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Returning heroes must display the virtues of saints

Northampton's down-to-earth set-up should ensure England players don't let fame go to their heads. Chris Hewett reports

The American jockey Eddie Arcaro knew a thing or two about success: he rode almost 5,000 winners, bagged two Stateside Triple Crowns – one more than anyone else, ever – and rattled off classic victories in the routine way a bingo caller might mumble his numbers into a muffled microphone.

"Once a guy starts wearing silk pyjamas, it's hard to get up early," he said when asked to reflect on the difficulty of keeping things in perspective. Right now, the best rugby team in England have a number of players in silk pyjamas.

Ben Foden, the full-back; the wing Chris Ashton; Dylan Hartley, the hooker; the lock Courtney Lawes ... suddenly, these young men are the talk of every clubhouse in Christendom. And they all play for Northampton, who have some very important business on their agenda, not least this evening's Heineken Cup meeting with Cardiff Blues at Franklin's Gardens and the return leg in the Welsh capital in eight days' time. Will the red-rose quartet revisit the heights they scaled in helping England to that startling victory over the Wallabies last month, or will they, to pinch Arcaro's metaphor, stay in bed?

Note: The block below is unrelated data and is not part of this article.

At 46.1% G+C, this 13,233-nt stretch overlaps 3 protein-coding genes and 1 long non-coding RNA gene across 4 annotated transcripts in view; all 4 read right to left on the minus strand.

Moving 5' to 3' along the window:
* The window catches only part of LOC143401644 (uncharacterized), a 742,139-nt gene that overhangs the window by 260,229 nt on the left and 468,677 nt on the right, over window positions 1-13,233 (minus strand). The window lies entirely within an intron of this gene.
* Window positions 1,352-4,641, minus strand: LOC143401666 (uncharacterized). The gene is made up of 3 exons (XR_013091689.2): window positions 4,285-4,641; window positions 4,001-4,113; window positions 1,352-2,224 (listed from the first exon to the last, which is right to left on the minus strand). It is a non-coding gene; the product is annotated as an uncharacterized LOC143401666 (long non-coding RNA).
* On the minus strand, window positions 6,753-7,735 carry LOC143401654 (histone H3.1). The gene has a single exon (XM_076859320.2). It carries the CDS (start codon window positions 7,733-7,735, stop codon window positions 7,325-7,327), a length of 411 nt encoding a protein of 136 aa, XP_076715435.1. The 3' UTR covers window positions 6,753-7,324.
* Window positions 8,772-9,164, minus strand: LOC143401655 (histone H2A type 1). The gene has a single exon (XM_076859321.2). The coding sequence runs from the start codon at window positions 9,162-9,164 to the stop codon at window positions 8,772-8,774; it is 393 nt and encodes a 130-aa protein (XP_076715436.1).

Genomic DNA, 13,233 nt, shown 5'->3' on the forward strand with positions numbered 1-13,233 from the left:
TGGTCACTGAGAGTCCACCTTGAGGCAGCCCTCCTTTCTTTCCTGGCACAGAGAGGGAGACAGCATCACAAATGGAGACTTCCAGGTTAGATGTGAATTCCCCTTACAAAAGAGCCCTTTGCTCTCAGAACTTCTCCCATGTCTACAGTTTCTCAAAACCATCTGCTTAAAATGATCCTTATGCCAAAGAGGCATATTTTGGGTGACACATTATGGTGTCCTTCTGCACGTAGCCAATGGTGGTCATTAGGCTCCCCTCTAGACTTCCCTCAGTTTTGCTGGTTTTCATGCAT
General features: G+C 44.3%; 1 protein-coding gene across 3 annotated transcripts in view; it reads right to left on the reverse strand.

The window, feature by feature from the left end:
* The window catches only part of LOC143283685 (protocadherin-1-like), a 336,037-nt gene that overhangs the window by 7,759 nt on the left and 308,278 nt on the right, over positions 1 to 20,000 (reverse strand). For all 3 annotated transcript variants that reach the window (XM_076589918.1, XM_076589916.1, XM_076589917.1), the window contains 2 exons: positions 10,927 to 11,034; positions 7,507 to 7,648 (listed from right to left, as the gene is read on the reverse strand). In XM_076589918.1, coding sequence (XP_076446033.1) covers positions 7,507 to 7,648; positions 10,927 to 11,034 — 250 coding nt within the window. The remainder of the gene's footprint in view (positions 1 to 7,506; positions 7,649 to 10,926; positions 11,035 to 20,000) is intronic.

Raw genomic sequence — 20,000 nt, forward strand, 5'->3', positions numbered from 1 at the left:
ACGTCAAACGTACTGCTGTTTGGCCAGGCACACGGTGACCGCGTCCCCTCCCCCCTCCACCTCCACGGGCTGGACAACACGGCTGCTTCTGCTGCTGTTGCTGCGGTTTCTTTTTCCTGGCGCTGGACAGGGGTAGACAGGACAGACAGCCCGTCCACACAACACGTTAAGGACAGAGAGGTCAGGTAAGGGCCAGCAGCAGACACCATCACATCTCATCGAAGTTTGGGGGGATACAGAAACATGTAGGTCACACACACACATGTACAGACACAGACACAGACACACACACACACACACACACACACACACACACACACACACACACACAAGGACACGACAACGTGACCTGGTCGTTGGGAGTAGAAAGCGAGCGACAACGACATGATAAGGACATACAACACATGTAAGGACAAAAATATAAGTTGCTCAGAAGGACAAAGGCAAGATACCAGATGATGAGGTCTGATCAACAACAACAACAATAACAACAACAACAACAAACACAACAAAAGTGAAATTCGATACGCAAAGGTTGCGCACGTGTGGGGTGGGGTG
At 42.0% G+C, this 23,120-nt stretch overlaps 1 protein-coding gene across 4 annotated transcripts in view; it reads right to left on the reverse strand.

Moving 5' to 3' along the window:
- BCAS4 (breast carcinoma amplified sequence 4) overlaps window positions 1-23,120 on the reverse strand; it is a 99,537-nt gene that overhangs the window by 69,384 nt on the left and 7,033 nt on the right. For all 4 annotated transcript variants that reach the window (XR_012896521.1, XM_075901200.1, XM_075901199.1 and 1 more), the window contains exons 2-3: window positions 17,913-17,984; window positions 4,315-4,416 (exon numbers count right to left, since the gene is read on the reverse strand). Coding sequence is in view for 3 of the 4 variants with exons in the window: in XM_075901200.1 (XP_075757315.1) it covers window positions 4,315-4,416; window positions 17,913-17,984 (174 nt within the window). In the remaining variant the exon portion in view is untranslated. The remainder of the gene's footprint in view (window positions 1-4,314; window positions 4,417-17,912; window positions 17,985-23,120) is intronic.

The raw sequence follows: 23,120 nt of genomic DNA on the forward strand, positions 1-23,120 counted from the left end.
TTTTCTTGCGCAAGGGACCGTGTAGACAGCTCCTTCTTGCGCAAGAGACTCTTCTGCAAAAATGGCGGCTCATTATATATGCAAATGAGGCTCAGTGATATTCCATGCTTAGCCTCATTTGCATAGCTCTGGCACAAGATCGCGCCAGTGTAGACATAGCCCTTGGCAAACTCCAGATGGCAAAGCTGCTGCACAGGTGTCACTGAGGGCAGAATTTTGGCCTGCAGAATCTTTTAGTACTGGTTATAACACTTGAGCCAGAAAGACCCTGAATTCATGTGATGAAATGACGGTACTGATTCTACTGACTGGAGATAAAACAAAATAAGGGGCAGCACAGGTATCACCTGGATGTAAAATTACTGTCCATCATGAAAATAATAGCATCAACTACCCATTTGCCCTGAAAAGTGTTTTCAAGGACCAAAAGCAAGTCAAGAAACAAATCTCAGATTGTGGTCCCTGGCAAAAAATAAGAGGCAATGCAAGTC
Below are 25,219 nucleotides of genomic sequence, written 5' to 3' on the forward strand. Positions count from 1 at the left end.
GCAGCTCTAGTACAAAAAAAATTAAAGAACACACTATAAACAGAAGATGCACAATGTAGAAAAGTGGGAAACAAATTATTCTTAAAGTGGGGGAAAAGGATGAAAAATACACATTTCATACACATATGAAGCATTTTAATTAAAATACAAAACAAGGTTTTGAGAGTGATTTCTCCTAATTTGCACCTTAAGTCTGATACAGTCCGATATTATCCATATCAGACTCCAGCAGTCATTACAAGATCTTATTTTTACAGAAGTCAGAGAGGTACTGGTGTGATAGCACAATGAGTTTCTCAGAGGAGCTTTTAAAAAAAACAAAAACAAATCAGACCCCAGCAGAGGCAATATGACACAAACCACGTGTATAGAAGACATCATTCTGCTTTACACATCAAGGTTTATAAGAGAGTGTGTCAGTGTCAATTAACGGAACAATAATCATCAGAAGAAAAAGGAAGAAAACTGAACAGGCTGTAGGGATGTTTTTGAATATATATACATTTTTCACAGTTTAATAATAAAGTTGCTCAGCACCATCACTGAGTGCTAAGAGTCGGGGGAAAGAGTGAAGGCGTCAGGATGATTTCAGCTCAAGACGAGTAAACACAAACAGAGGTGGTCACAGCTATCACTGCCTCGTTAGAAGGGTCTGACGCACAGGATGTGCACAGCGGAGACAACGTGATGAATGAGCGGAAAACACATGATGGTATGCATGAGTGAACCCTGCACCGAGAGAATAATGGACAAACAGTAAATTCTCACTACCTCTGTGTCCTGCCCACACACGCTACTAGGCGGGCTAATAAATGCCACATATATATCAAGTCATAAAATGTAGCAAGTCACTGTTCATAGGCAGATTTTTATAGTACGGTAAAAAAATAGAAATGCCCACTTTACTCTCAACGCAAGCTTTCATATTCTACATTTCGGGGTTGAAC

It is a pertinent question. Back in 1997, certain Leicester players returned triumphant from a wonderful British and Irish Lions tour of South Africa and had great difficulty negotiating Welford Road doorways that had been designed for people with normal-sized heads. Bob Dwyer, the Tigers' boss at the time, was far from amused, as he made clear on more than one occasion to anyone within earshot. Something similar happened at Bath a few years later, to the extent that club officials had to order, on pain of disciplinary action, a handful of swaggering youngsters to wear club training gear rather than the England clobber they had been given during a summer tour of North America.